Tuesday, April 16, 2013

Marxism & Religion: Part 3

Religion is the origin of all social thought – philosophy, science, law, ethics, etc. Like the social thought that we now consider secular, it is also imbued with a referent principle that provides a foundational justification for its imperatives and truth claims. For religion the foundational principle is the will of God, for liberal society it is natural law, for Marxism it is human species-being, which is the ability to perform creative labour (thus transforming self and world). My argument is that it is not necessarily the case that the first and the last are in contradiction. Or, rather, accepting certain conceptions of the “will of God” doesn’t preclude a philosophical framework in which one relies upon the notion of species-being for the foundation of human action. Certain understandings of Islam, for instance, conceive of God as the sum of everything in the universe [http://en.wikipedia.org/wiki/Islam_and_science]. To engage in scientific research is another road to seek an understanding of God’s will through understanding the natural laws, which are partial expressions of God Himself. Similarly, one can argue that God, understood as described above, created humans with a certain species-being and to struggle for that species-being to be liberated from alienation and exploitation is a righteous struggle to bring humans into harmony with their God-given nature. That is, religion is not necessarily a barrier to rational examination of nature and society. It can, in fact, provide an impetus.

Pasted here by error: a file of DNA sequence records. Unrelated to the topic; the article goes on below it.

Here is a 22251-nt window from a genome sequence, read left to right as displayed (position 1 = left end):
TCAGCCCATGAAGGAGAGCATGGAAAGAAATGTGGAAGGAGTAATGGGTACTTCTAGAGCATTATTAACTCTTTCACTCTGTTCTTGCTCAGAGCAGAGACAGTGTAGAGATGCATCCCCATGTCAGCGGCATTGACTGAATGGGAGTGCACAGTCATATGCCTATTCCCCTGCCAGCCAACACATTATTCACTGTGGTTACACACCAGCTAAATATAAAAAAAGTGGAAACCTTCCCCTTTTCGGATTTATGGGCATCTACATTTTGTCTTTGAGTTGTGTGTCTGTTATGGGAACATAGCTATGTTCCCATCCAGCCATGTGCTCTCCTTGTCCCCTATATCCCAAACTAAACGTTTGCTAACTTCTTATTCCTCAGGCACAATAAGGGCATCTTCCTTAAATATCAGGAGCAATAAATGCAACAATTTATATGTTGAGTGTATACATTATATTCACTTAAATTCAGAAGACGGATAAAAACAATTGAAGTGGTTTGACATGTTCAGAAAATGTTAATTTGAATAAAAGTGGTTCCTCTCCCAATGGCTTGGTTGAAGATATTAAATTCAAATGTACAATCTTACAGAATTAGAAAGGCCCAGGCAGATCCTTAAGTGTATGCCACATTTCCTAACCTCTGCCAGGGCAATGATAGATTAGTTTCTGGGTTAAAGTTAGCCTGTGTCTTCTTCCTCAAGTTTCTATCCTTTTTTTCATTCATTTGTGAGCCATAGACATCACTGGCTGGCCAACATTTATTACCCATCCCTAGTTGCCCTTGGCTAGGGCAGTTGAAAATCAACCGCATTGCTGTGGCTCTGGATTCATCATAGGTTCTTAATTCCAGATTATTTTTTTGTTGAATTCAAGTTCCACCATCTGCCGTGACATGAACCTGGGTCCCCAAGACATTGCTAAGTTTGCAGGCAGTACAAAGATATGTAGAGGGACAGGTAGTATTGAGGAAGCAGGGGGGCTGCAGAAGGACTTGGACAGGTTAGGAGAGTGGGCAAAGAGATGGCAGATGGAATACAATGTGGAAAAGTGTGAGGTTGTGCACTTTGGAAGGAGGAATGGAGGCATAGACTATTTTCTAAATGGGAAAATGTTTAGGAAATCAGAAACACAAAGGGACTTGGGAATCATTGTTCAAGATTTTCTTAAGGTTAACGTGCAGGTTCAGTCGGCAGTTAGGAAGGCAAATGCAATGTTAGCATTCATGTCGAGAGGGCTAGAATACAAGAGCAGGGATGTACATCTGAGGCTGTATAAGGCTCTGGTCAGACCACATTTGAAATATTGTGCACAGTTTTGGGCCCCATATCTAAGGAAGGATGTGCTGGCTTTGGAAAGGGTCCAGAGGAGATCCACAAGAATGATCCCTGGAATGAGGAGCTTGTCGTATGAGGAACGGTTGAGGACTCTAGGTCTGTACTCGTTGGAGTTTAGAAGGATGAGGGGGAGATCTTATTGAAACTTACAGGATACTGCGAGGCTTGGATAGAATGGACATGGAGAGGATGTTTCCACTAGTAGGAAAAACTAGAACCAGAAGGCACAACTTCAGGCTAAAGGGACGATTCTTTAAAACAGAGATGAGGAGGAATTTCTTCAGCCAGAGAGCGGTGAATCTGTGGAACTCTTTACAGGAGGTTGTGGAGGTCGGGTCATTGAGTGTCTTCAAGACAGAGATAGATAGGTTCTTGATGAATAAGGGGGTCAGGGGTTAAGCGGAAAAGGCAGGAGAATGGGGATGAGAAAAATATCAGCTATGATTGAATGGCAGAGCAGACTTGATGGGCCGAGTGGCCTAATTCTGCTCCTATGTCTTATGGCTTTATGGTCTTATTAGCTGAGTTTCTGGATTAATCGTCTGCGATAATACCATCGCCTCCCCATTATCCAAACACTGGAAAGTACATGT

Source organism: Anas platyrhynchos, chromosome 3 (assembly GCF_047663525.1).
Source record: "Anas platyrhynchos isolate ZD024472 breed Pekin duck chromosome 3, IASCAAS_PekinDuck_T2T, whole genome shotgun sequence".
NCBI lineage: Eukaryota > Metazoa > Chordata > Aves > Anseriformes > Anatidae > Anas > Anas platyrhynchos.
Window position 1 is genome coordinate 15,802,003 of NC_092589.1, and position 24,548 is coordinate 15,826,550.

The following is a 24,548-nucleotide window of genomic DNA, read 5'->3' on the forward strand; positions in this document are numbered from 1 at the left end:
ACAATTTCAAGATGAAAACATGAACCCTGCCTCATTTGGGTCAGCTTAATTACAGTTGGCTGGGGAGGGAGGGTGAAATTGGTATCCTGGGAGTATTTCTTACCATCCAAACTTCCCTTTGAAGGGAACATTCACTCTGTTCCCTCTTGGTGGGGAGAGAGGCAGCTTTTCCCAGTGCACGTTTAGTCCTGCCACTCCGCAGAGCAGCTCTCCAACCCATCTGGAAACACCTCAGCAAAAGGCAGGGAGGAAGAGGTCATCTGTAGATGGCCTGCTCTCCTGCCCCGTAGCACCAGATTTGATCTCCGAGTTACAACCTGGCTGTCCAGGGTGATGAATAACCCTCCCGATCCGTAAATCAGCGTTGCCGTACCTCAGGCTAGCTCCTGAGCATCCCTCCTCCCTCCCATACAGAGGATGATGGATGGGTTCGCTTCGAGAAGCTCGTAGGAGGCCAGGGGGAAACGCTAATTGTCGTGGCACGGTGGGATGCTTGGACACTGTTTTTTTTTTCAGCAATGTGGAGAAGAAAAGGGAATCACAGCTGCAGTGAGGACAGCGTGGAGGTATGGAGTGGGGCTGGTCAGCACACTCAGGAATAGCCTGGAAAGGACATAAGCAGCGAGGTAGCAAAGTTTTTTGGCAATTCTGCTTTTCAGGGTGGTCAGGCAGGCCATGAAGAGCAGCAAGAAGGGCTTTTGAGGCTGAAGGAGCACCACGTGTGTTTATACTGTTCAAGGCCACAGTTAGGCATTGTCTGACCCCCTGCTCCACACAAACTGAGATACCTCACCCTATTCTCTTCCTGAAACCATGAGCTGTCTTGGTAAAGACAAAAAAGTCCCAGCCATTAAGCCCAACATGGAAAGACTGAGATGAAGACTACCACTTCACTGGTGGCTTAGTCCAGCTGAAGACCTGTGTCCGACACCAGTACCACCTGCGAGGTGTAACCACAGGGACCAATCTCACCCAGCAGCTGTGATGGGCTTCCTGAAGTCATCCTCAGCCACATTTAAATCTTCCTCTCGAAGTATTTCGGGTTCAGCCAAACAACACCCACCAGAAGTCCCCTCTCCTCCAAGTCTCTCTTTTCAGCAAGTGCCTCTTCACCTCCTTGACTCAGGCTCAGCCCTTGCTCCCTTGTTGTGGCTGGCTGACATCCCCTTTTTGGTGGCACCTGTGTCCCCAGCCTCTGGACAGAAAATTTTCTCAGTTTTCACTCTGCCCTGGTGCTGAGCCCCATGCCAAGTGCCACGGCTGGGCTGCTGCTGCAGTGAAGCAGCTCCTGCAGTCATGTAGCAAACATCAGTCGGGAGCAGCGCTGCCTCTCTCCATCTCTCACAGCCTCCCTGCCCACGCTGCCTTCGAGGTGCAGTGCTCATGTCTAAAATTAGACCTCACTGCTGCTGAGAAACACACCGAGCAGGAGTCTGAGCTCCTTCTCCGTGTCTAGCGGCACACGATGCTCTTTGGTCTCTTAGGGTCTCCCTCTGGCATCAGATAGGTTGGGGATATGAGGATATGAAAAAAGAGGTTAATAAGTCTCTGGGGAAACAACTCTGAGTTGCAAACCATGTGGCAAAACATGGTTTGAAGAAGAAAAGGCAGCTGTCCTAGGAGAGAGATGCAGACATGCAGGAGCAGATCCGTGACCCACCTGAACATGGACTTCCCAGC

The key determination of religion’s role is political and historical. Going back to my previous discussion of Kautsky and his examination of the rise of Christianity in the context of the growing Jewish revolt against Rome in the 1st Century CE, he notes that the messiah must be understood not as someone who will lead people to righteousness through cleansing them of sin by his own death. Rather, the messiah is a warrior prince who will lead the Jewish people, under the yoke of both the Romans and a compliant and corrupt local ruling class, in a revolutionary war to win their freedom. The messiah is understood as much in practical as spiritual terms. When Josephus, the first century eyewitness, and chronicler of the Jewish revolt discusses the various self-declared messiahs leading tens of thousands into the desert or to the banks of the River Jordan – usually to be slaughtered by the Roman army – these have to be viewed not as we would contemporary religious cults. These were religiously inspired political revolts that were crushed but reappeared again and again, though the insurmountable character of Roman power shifted the presumed character of the messiah increasingly in the direction of the supernatural. The Jewish and (likely) Christian urge to insurgency as a core religious principle probably wasn’t broken until the second Jewish revolt, or Bar Kokhba Revolt, that took place some 60 years after the first Jewish war against Rome in 66-72AD. It took two profound defeats, with tens of thousands captured into slavery, tens of thousands slain, the local political and religious leadership shattered and sent into exile and the Jewish capital destroyed in order to bleed Judaism (and the minor Jewish sect of Christianity) of its rebelliousness, at least in the ancient world. In this sense, the rise of the Catholic Church has to be understood in a sense similar to Stalinism – it is the product of a world historic defeat of Christianity, not its victorious triumph. Nonetheless, this is a profound demonstration of the ways in which belief systems, including codified dogma, are subject to the fire of historical experience and molecular transformations over long stretches of time.